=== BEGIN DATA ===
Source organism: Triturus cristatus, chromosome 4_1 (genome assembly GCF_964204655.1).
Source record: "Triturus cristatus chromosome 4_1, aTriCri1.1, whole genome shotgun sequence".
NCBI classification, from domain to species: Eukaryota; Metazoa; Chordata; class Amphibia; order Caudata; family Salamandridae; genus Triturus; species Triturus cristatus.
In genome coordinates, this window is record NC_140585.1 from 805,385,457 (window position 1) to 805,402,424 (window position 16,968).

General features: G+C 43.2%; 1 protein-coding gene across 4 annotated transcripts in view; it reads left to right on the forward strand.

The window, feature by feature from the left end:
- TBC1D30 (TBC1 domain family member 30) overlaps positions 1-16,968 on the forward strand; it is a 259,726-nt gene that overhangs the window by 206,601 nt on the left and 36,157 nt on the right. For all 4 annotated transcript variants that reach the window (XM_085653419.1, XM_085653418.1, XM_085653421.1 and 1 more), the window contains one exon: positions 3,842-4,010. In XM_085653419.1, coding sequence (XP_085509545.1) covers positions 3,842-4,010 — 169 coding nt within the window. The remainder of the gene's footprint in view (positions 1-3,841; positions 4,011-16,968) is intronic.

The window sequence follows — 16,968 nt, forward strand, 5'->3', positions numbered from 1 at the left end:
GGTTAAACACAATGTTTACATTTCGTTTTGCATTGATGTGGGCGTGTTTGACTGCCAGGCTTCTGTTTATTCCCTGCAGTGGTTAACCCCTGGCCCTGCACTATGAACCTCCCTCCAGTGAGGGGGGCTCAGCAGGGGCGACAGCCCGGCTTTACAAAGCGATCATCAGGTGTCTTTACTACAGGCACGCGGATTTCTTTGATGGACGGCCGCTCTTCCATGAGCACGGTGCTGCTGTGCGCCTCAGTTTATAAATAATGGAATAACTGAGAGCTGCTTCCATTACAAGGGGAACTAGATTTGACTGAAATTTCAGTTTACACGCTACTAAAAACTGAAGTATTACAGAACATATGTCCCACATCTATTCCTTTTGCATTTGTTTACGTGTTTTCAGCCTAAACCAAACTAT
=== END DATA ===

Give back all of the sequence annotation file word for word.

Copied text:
Source organism: Triturus cristatus, chromosome 4_1 (genome assembly GCF_964204655.1).
Source record: "Triturus cristatus chromosome 4_1, aTriCri1.1, whole genome shotgun sequence".
NCBI classification, from domain to species: Eukaryota; Metazoa; Chordata; class Amphibia; order Caudata; family Salamandridae; genus Triturus; species Triturus cristatus.
In genome coordinates, this window is record NC_140585.1 from 805,385,457 (window position 1) to 805,402,424 (window position 16,968).

General features: G+C 43.2%; 1 protein-coding gene across 4 annotated transcripts in view; it reads left to right on the forward strand.

The window, feature by feature from the left end:
- TBC1D30 (TBC1 domain family member 30) overlaps positions 1-16,968 on the forward strand; it is a 259,726-nt gene that overhangs the window by 206,601 nt on the left and 36,157 nt on the right. For all 4 annotated transcript variants that reach the window (XM_085653419.1, XM_085653418.1, XM_085653421.1 and 1 more), the window contains one exon: positions 3,842-4,010. In XM_085653419.1, coding sequence (XP_085509545.1) covers positions 3,842-4,010 — 169 coding nt within the window. The remainder of the gene's footprint in view (positions 1-3,841; positions 4,011-16,968) is intronic.

The window sequence follows — 16,968 nt, forward strand, 5'->3', positions numbered from 1 at the left end:
GGTTAAACACAATGTTTACATTTCGTTTTGCATTGATGTGGGCGTGTTTGACTGCCAGGCTTCTGTTTATTCCCTGCAGTGGTTAACCCCTGGCCCTGCACTATGAACCTCCCTCCAGTGAGGGGGGCTCAGCAGGGGCGACAGCCCGGCTTTACAAAGCGATCATCAGGTGTCTTTACTACAGGCACGCGGATTTCTTTGATGGACGGCCGCTCTTCCATGAGCACGGTGCTGCTGTGCGCCTCAGTTTATAAATAATGGAATAACTGAGAGCTGCTTCCATTACAAGGGGAACTAGATTTGACTGAAATTTCAGTTTACACGCTACTAAAAACTGAAGTATTACAGAACATATGTCCCACATCTATTCCTTTTGCATTTGTTTACGTGTTTTCAGCCTAAACCAAACTAT